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Invariance and Causality
May 12, 2017 @ 11:00 am - 12:00 pm
Jonas Peters (University of Copenhagen)
Abstract: Why are we interested in the causal structure of a process? In classical prediction tasks, for example, it seems that no causal knowledge is required. In many situations, however, we are interested in a system’s behavior after parts of this system have been changed. Here, causal models become important because they are usually considered invariant under those changes. A causal prediction (which uses only direct causes of the target variable as predictors) remains valid even if we intervene on predictor variables or change the whole experimental setting. We show how we can use invariance in order to estimate the causal structure. This talk does not require any knowledge about causal concepts.
Biography: Jonas is an associate professor in statistics at the University of Copenhagen, and he is a member of the “Junge Akademie”. Previously, Jonas has been leading the causality group at the MPI for Intelligent Systems in Tuebingen and was a Marie Curie fellow at the Seminar for Statistics, ETH Zurich. He studied Mathematics in Heidelberg and Cambridge and did his PhD with B. Schoelkopf, D. Janzing and P. Buehlmann, his thesis received the ETH medal. He is interested in inferring causal relationships from observational data and works both on theory and methodology. His work relates to areas as computational statistics, graphical models, independence testing or high-dimensional statistics.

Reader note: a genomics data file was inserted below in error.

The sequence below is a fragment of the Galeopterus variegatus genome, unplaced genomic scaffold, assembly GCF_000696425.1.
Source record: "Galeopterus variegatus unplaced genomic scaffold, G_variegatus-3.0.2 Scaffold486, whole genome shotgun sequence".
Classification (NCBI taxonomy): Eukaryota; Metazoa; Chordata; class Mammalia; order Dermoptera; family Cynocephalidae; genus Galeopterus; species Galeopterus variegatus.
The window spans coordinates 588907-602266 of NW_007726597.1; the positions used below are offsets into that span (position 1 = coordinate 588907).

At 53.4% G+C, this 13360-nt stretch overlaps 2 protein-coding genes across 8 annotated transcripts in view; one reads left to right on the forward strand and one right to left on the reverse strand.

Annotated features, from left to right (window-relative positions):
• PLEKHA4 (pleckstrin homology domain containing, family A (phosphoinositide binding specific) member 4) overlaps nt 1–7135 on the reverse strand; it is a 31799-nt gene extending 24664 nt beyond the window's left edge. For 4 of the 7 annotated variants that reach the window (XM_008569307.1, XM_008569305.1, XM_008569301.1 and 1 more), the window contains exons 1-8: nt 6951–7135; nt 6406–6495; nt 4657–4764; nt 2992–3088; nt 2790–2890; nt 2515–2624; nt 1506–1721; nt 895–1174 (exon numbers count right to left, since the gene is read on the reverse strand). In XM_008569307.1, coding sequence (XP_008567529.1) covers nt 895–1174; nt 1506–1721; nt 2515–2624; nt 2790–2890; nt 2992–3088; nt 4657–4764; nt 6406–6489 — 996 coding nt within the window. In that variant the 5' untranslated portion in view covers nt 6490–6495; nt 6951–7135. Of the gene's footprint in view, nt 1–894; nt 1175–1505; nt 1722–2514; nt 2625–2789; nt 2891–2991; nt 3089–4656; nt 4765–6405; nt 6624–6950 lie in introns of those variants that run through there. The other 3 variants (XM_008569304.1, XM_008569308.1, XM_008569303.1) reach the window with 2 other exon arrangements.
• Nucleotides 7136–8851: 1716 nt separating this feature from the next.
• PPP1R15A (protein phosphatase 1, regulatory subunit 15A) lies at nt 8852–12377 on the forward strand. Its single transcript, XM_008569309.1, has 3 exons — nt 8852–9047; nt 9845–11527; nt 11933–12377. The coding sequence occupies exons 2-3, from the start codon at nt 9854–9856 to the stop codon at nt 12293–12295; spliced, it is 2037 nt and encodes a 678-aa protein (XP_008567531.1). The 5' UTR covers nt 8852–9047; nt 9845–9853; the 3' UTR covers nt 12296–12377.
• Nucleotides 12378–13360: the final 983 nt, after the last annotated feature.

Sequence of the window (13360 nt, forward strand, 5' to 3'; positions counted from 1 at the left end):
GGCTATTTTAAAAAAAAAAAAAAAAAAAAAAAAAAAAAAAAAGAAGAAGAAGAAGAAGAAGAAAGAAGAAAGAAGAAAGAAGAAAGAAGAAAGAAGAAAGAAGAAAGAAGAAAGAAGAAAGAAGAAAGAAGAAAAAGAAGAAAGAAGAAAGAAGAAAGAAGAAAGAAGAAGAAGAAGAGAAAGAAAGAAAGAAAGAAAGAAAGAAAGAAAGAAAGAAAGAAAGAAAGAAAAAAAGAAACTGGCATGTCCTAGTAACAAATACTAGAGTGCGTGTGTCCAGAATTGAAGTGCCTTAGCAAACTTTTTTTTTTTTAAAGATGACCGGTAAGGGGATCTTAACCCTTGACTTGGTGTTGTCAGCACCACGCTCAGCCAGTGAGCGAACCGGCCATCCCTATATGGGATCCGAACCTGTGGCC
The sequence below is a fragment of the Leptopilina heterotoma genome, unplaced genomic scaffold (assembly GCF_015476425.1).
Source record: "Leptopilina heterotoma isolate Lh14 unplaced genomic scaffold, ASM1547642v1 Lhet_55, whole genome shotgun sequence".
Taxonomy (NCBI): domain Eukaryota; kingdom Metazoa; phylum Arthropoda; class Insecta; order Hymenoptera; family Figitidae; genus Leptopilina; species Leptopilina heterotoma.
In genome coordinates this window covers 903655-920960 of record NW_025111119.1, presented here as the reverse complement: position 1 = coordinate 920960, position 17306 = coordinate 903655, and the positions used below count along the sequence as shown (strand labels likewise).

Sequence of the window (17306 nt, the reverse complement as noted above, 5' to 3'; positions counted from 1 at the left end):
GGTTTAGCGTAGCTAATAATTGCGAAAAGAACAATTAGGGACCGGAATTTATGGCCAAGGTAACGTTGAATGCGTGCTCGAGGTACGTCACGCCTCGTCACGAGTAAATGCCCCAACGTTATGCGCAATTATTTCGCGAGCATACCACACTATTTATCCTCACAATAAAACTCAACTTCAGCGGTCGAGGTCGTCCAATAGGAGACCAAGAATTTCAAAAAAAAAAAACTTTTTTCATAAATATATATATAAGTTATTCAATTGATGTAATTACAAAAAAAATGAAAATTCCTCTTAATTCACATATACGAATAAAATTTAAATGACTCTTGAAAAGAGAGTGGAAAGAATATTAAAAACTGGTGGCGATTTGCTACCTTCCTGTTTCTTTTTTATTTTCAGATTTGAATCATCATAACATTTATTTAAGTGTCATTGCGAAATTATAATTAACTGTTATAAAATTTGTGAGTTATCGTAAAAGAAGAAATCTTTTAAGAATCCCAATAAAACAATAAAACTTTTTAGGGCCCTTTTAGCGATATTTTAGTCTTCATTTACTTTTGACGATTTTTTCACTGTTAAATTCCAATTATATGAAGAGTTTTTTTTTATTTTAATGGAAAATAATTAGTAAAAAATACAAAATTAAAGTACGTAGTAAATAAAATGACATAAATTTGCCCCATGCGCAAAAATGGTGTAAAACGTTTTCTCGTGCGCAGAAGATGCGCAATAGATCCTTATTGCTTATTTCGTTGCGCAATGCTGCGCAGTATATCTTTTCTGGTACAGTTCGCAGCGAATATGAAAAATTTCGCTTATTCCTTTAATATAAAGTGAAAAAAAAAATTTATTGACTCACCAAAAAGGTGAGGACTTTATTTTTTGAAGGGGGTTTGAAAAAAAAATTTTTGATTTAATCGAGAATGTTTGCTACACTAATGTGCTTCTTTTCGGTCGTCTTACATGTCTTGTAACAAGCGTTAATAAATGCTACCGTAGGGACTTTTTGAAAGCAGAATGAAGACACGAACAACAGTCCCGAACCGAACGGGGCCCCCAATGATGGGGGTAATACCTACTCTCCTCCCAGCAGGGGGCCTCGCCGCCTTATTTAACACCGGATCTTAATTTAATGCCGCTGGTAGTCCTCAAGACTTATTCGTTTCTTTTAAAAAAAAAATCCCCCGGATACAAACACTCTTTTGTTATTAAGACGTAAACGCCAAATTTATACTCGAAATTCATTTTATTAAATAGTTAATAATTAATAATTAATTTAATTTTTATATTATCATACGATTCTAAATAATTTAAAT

There will be an additional lectures “Four Lectures on Causality” scheduled on Wednesday 5/10 (10am-12pm & 2pm-4pm) and Thursday 5/11 (10am-12pm & 2pm-4pm) in E18-304.